Let’s get ‘It’ started

Let%27s+get+%27It%27+started

Charlotte Gardner

[media-credit name=”Screenshot courtesy of YouTube” align=”alignright” width=”300″][/media-credit]The long-awaited debut of the new adaption of Stephen King’s ‘It’ has finally crept into theaters. Since releasing the record-breaking first trailer, the anticipation to see the film has taken over viewers worldwide- and for good reason.

The new release feels almost familiar to those who have seen the original. The strong theme of friendship and courage that was prevalent in the first film appears in the more developed characters in the updated film.

The importance of the character backgrounds weighed down the original thriller, creating too much space in between scares to hold any sort of suspense throughout the movie. In the first film, the whole storyline of the novel was squished into a dragging plot whereas this film splits the plot into two parts: the characters’ childhood experience with Pennywise and their adult encounter with the deadly clown.

This new film was able to balance sequences of bonding and loyalty within the friend group with a tumultuous set of scares that were sure to make the audience jump. All of these horrors were caused by the ancient being Pennywise the Dancing Clown, played by Bill Skarsgard.

With his terrifying portrayal of the child-eating clown, it didn’t take much effort to give the audience a chill. From the way he smiled, to the horrendous clown laugh, Pennywise was far scarier than in the previous thriller- no doubt with some help from modern filmmaking technology. He was absent from the film, but was somehow always with the characters as the film played on.

These brief moments that we have with Pennywise in his clown form stand out and helps the audience understand how this creature functions. He appears to each of the kids in a separate form, unique to their own fear and he only appears when they are afraid in real-life. This ties into how he only feasts on children who are scared, stating that it adds more flavor.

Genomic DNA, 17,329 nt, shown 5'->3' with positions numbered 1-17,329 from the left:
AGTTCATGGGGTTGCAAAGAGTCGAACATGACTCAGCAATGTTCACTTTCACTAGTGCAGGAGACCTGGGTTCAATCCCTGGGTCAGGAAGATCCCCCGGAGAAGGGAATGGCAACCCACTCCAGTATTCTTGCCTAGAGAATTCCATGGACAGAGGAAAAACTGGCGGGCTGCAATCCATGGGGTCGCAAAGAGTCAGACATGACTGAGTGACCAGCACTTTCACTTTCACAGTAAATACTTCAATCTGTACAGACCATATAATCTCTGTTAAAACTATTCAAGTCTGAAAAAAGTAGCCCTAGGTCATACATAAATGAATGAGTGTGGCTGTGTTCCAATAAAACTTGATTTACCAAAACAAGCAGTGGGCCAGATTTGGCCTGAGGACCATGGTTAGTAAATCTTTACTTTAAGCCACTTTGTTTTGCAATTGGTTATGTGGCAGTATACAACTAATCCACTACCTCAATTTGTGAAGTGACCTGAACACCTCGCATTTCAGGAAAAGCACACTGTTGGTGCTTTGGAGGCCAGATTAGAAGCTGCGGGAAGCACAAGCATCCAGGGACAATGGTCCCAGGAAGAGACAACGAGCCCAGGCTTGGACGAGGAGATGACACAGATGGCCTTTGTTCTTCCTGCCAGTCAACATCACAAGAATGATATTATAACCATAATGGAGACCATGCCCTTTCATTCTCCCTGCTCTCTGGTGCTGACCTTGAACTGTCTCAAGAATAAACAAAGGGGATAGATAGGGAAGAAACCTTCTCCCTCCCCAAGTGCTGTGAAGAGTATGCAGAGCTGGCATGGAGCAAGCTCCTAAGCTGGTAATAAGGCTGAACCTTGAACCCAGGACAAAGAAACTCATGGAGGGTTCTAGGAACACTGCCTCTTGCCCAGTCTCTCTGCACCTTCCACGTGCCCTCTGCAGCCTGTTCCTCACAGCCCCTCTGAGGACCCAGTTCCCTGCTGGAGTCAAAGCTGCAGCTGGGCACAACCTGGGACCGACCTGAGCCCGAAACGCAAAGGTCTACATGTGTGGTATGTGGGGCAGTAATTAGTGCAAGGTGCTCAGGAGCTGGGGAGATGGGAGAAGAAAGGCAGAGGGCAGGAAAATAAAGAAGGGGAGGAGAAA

For the character of Bill Denbrough, played by Jaeden Leiberher, the clown appears to him in the form of his late little brother Georgie who was previously killed by the clown. And for character Richie Tozier, played by ‘Stranger Things’ cast member Finn Wolfhard, the clown appears to him as just that, a clown, since Richie is afraid of clowns.

As for the other characters, some other forms the clown takes range from an explosion of blood, a burning family and a man suffering from leprosy. The differing appearances of the clown adds a new layer to the scare factor since you never know which form Pennywise will take and when and where he will strike. It also gives much more insight to the characters’ minds and their pasts, which is something the first movie essayed to accomplish, but it got lost in the length of the film.

The climax of the film is heart-pounding and fist-clenching as the kids try and save one of their friends, Beverly Marsh, played by Sophia Lillis. The kids head into It’s lair, which is composed of old sewer tunnels that connect to a huge underground lair. The middle of the room is filled to the top with tokens of children that have been taken and presumably killed by the clown and even some children who are floating around the mountain.

The kids battle face-to-face with Pennywise as he assumes the identity of their worst fears. However, the courage and passion the kids have to defeat this beast overpowers their fear and without fear, Pennywise is nothing. He seems to wilt and falter as the kids state that they aren’t afraid, and he sinks into another sewer hole, seeming to be disintegrating.

The movie ended after the kids “defeat” the clown, swearing to one another that if he ever comes back to Derry, Maine, they will all reunite to finally kill the creature. Pennywise returns once every 27 years, so the second movie will likely take place when the kids are adults.